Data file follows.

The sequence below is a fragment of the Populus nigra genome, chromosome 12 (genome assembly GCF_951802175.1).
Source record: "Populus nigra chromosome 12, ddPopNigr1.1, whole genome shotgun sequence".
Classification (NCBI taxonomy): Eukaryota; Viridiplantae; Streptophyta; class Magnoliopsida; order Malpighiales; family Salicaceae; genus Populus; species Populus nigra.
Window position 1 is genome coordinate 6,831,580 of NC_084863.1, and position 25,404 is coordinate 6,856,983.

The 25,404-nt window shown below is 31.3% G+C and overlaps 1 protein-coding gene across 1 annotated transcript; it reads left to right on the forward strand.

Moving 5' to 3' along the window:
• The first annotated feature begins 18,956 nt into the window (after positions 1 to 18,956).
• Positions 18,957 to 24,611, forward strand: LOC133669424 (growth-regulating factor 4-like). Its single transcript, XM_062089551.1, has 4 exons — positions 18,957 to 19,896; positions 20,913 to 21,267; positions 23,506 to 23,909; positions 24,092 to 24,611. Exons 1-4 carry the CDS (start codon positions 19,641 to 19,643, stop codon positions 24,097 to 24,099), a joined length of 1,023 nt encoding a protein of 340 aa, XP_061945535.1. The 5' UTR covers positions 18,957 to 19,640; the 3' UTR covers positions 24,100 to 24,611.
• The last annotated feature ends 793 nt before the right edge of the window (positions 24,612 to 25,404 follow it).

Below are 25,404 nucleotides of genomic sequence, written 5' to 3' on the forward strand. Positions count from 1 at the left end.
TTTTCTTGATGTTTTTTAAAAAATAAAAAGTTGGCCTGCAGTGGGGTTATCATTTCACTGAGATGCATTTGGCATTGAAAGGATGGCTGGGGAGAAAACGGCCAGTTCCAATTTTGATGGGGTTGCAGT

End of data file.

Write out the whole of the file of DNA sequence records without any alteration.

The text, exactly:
The sequence below is a fragment of the Populus nigra genome, chromosome 12 (genome assembly GCF_951802175.1).
Source record: "Populus nigra chromosome 12, ddPopNigr1.1, whole genome shotgun sequence".
Classification (NCBI taxonomy): Eukaryota; Viridiplantae; Streptophyta; class Magnoliopsida; order Malpighiales; family Salicaceae; genus Populus; species Populus nigra.
Window position 1 is genome coordinate 6,831,580 of NC_084863.1, and position 25,404 is coordinate 6,856,983.

The 25,404-nt window shown below is 31.3% G+C and overlaps 1 protein-coding gene across 1 annotated transcript; it reads left to right on the forward strand.

Moving 5' to 3' along the window:
• The first annotated feature begins 18,956 nt into the window (after positions 1 to 18,956).
• Positions 18,957 to 24,611, forward strand: LOC133669424 (growth-regulating factor 4-like). Its single transcript, XM_062089551.1, has 4 exons — positions 18,957 to 19,896; positions 20,913 to 21,267; positions 23,506 to 23,909; positions 24,092 to 24,611. Exons 1-4 carry the CDS (start codon positions 19,641 to 19,643, stop codon positions 24,097 to 24,099), a joined length of 1,023 nt encoding a protein of 340 aa, XP_061945535.1. The 5' UTR covers positions 18,957 to 19,640; the 3' UTR covers positions 24,100 to 24,611.
• The last annotated feature ends 793 nt before the right edge of the window (positions 24,612 to 25,404 follow it).

Below are 25,404 nucleotides of genomic sequence, written 5' to 3' on the forward strand. Positions count from 1 at the left end.
TTTTCTTGATGTTTTTTAAAAAATAAAAAGTTGGCCTGCAGTGGGGTTATCATTTCACTGAGATGCATTTGGCATTGAAAGGATGGCTGGGGAGAAAACGGCCAGTTCCAATTTTGATGGGGTTGCAGT